From Taiwan to Žižkov: 23rd Prague Fringe “most international ever”

The Whispers of the Waves

Final preparations are underway for the 23rd edition of the Prague Fringe, which starts on Monday. Alongside an array of artists from around the globe, this year’s edition will also include a local company performing a play “by” fictional Czech legend Jara Cimrman. Founder Steve Gove discussed that booking – but first told me about a production by Shinehouse Theatre, a company from Taiwan.

“This is really exciting. It’s the first time we’ve had a theatre company coming from Taiwan, and it’s a proper, full-scale production.

Photo: Prague Fringe Festival

“The application came in in August [for the show The Whisper of the Waves] and I thought, Wow, this would be quite the thing.

“So we were in touch right from the beginning and I said, Yes, yes, yes, this has to come. And we’re really, really excited about it.”

Also coming is UnErase Poetry from India, who I see have 1.2 million followers on Instagram alone. Who are UnErase Poetry?

“UnErase Poetry are a poetry collective from Mumbai. They are huge, even by Indian standards. They’ve got several awards from YouTube for their viewership and followers.

“It’s a beautiful hour of stories from India. They invite you in and they wrap you up in this beautiful, warm Indian glow.

“It’s a fantastic hour. It’s a little slice of India which we will be putting on in [Malostranská ]Beseda.”

"How Women Love Women" - Helly Shah ft Abhin | UnErase Poetry

Unusually there’s one act at this year’s Fringe who aren’t touring but are based here in Prague, specifically in Žižkov.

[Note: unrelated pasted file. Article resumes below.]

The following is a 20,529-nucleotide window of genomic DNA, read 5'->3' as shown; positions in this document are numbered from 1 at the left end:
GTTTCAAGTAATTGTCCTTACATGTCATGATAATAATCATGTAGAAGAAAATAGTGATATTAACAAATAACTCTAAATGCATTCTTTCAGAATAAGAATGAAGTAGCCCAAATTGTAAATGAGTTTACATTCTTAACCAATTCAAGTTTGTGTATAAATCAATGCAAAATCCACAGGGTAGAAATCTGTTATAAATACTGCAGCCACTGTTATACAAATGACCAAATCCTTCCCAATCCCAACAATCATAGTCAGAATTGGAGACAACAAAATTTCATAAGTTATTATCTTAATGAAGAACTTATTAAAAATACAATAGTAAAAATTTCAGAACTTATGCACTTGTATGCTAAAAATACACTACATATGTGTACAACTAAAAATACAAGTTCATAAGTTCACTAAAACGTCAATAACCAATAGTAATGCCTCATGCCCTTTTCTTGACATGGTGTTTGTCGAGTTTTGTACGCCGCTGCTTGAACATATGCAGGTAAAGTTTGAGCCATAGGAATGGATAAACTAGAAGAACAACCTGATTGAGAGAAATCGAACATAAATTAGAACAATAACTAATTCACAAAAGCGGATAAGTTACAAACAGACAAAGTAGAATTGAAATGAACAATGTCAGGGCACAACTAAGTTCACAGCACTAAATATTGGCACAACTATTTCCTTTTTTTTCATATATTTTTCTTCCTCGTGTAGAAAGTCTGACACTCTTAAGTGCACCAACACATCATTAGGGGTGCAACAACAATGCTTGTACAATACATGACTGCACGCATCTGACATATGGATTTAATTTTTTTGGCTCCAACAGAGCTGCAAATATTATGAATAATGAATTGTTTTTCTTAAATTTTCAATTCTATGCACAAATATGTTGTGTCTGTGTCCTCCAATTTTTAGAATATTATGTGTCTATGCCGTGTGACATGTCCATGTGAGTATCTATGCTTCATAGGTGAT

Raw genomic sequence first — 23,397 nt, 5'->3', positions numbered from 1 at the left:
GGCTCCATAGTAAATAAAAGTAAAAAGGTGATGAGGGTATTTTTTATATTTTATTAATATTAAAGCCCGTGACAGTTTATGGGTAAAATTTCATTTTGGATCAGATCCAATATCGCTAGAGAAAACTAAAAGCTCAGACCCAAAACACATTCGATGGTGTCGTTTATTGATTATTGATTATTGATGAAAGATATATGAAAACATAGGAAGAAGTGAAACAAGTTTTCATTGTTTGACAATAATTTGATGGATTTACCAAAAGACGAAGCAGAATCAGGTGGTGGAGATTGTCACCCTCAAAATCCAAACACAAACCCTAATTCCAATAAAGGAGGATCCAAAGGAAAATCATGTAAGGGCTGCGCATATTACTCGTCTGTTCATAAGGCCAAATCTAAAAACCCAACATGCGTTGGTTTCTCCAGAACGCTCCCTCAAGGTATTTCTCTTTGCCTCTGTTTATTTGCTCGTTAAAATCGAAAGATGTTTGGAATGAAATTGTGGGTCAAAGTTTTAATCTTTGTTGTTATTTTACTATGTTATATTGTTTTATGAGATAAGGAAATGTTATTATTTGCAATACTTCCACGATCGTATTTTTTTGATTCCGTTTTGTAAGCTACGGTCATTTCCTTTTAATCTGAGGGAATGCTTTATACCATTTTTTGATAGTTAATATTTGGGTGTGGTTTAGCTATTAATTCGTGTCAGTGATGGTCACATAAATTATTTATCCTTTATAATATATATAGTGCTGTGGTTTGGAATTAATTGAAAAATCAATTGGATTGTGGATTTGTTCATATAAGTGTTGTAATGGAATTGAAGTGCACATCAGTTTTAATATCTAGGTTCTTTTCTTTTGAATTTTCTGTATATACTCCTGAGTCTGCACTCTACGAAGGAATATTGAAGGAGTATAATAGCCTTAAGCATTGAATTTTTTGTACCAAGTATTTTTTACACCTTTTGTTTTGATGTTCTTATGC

“Cimrman of course – Czech legend. Everyone knows him, everyone loves him.

“Actually, there’s a funny little story, which I might just add here. Everybody thinks that the Fringe festival tradition started in Edinburgh, back in 1947.

Jára Cimrman's play The Stand In | Photo: Prague Fringe Festival

“That’s actually not true. In 1946 the first Fringe festival took place in

České Budějovice, and it was Cimrman himself that started it.

“So it is exciting that we’ve brought Fringe back to the Czech Republic. But it’s also exciting that the play [The Stand-In] by the great Cimrman will be performed, back in Beseda, I believe for the first time in a great number of decades [laughs].

“And it’s the English-language production of it, which is quite unique.

“A number of years ago a Brit and his wife, who were living here, decided that it might not be a bad idea to do an English version of this.

“I believe that the Cirman company had said it wasn’t going to be possible to – it’s impossible to translate this.

Standing on the Miracolous Field | Photo: Prague Fringe Festival

“But it has been done and people who speak fluent English and fluent Czech celebrate the fact that it actually is very, very close in style to – if not identical with [laughs] – the original Czech.

“So we’re really, really chuffed that this is happening.”

You have said this year’s 23rd edition of the festival is the most international ever. Is that by accident or design?

“Partly by design. We’ve had a few years where for obvious reasons people weren’t travelling as much.

“Last year was super European. We had groups from all over Europe, countries that we hadn’t represented before: Serbia, Poland and the like.

On the Edge | Photo: Prague Fringe Festival

“We started a tradition of presenting Italian work, from the Italian Fringe festivals, last year, which continues this year.

“But yes, it’s really international. We’ve got the shows that we’ve just mentioned. We’ve also got a performer from Japan, who’s based in the Netherlands, and we’re really pleased about that.

“We’ve got the usual smattering of fantastic work from England, Scotland, other parts of Europe. Ireland of course; we have two presentations from Ireland, including Acting Out, which is Dublin’s premiere queer theatre company.

“So yes, it’s a super eclectic mix.”